I'm posting my media update early because I leave at the unholy hour of 1:25AM, and I'll be spending the entire flight doped up on Simply Sleep and snoozing, so I won't be adding any books or movies tonight. I also doubt I'll be doing much reading during the trip, since I'll be too busy gaping at monkeys and volcanoes and whatnot, but if I do, I'll tack them onto February's list.

Asterisks denote something I particularly enjoyed or found especially worthy of my time; your mileage may vary.


1. Royal Harlot* by Susan Holloway Scott: A juicy historical novel about Barbara Villiers Palmer, the mistress of King Charles II, filled with lots of detail and some very hot sex scenes.

2. Miles From Nowhere by Nami Mun: A teenage girl, disturbed by her mother's mental illness and father's infidelity, sets out for life on the streets. Sad and well written; the last chapter left me choked up.

3. Hannah's Dream by Diane Hammond: Hannah is an elephant who lives at a tiny, rundown zoo. Samson Brown is the caretaker who has tended to her for over forty years. He's long due for retirement, and his health is failing, but he refuses to leave Hannah until he can find a replacement who will love her as much as he does. The writing can be really repetitive; for example, the author uses the word "subsided" three times in four pages, and one character says something "stiffly" twice in two pages. Also, two of the antagonists are so broadly drawn I'm surprised they didn't have mustaches to twirl. But despite its flaws, it's still a very charming book, and I'm sure you won't be surprised to hear that I got a big ol' lump in my throat at the end.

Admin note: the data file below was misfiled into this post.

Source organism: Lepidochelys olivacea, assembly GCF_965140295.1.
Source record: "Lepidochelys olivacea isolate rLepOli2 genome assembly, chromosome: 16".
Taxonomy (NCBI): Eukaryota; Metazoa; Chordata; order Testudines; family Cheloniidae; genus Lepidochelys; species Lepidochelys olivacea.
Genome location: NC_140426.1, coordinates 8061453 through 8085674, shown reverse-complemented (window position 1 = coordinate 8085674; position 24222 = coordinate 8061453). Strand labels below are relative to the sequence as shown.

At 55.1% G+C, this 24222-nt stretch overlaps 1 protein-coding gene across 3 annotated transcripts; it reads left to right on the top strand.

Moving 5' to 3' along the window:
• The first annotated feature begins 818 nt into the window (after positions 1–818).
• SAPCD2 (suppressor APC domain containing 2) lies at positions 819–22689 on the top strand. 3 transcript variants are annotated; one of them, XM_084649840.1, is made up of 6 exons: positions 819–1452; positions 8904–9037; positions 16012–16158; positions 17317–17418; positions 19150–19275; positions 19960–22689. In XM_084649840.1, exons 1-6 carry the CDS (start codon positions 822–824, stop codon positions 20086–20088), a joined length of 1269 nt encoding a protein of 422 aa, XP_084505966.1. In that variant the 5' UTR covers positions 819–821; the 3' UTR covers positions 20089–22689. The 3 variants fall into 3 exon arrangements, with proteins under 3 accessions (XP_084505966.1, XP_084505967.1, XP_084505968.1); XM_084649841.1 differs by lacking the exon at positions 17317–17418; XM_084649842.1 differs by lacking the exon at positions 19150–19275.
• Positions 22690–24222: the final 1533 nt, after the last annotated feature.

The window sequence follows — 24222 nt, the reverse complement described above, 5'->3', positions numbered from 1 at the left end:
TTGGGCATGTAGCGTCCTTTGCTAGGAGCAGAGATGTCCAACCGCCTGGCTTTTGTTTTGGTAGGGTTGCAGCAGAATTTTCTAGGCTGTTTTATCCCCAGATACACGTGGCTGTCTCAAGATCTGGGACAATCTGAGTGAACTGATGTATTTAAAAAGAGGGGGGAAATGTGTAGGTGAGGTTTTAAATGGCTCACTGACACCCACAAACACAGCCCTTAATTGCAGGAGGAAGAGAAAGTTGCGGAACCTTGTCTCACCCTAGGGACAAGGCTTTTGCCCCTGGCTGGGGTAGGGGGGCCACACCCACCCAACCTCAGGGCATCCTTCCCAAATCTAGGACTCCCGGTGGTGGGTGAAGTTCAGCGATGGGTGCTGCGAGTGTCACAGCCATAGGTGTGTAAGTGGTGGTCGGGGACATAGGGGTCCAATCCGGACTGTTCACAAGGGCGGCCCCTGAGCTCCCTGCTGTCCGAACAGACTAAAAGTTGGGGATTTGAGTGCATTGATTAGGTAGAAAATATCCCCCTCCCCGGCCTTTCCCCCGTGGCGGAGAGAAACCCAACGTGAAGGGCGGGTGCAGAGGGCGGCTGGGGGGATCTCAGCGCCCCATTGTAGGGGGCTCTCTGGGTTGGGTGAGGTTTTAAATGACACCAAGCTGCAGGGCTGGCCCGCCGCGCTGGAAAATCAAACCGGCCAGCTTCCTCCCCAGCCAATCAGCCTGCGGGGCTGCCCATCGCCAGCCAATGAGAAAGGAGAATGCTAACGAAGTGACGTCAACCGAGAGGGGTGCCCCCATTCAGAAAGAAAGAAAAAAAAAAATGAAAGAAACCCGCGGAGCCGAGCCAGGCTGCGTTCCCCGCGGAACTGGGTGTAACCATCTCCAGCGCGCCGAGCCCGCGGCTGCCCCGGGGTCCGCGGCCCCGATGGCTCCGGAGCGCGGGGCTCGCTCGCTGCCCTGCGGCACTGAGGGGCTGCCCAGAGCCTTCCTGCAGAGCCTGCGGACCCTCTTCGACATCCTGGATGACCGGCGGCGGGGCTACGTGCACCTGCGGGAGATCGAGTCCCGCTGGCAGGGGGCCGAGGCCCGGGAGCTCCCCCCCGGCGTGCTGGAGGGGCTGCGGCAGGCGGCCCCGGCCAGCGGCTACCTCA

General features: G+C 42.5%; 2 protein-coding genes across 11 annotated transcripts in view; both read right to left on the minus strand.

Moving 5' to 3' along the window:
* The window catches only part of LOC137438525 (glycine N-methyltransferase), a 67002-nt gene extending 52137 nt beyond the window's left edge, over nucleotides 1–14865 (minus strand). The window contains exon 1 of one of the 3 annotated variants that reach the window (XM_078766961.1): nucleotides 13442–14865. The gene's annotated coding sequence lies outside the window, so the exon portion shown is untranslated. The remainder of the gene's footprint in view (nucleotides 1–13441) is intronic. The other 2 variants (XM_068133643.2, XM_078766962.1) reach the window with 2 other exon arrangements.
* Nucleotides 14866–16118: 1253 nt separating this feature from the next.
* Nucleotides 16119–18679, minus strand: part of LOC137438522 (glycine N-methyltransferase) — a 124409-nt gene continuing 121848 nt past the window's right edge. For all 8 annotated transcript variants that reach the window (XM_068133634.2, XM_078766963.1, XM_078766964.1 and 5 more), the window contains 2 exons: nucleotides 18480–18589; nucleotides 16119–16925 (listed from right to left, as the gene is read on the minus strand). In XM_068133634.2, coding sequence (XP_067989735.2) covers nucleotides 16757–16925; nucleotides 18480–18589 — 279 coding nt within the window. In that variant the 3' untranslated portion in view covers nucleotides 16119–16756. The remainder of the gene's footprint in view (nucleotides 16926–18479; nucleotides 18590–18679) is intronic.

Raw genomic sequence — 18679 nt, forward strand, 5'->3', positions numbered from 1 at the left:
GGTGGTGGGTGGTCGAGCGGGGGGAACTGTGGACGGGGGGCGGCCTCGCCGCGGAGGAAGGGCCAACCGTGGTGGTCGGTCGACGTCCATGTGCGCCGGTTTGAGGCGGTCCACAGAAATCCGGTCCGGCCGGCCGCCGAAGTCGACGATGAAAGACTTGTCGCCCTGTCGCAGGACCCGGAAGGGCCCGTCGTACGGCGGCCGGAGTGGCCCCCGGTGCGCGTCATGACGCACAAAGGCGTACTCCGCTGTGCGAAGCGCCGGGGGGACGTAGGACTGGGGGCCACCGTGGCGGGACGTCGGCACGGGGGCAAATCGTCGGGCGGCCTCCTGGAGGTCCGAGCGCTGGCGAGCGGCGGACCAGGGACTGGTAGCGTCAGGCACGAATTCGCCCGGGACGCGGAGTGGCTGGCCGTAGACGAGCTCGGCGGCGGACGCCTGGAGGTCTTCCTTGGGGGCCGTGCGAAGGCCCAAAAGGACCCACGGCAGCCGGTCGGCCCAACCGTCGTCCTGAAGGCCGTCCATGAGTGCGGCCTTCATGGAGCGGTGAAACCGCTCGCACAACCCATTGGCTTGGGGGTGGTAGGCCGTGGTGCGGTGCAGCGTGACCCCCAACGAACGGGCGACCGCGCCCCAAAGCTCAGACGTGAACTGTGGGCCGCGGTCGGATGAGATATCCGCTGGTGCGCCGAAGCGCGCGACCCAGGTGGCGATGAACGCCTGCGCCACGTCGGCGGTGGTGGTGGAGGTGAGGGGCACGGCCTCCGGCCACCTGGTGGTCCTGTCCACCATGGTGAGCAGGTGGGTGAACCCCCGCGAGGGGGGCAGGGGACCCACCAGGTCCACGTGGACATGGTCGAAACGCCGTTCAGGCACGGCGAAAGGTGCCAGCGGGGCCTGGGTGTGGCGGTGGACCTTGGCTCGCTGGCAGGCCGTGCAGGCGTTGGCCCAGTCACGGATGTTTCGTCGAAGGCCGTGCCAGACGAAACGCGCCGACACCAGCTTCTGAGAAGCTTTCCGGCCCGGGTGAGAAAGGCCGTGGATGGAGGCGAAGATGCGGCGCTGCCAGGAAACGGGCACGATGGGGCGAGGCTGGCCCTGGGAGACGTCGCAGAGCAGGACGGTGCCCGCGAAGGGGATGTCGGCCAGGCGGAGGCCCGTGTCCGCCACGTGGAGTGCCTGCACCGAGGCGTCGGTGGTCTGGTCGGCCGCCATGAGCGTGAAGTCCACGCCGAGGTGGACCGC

1. Loose Girl by Kerry Cohen: A memoir about the author's promiscuous past. It's not bad, but I was disappointed that she never really tried to figure out what caused her to sleep around so indiscriminately.

2. Love Junkie* by Rachel Resnick: A blisteringly honest, sad, and ultimately redemptive account of the author's addiction to terrible relationships. And, unlike the book above, she definitely figures out why.

3. Camp Camp* by Roger Bennett and Jules Shell: When I was in sixth grade, I had the opportunity to go to "outdoor camp". I eagerly leaped at the chance, because it meant a full week away from school (and we didn't have to make up the work when we got back!) and the bullies who made my life miserable. Unfortunately, it turned out to be an awful experience. Some of the bullies came too, mosquitoes feasted on my flesh, the food was inedible, and one of the male counselors liked to "accidentally" come into the girls' bathroom when we were showering. I missed my family terribly and cried so hard my face puffed out to twice its size. I only lasted a few days before begging to go home, and my principal dropped me off on my doorstep. My dad wasn't too thrilled that I'd pussed out, but when I hugged my mom and went into my room and saw Sprite curled up on my bed, right next to the latest issue of Amethyst, Princess of Gemworld, I didn't care.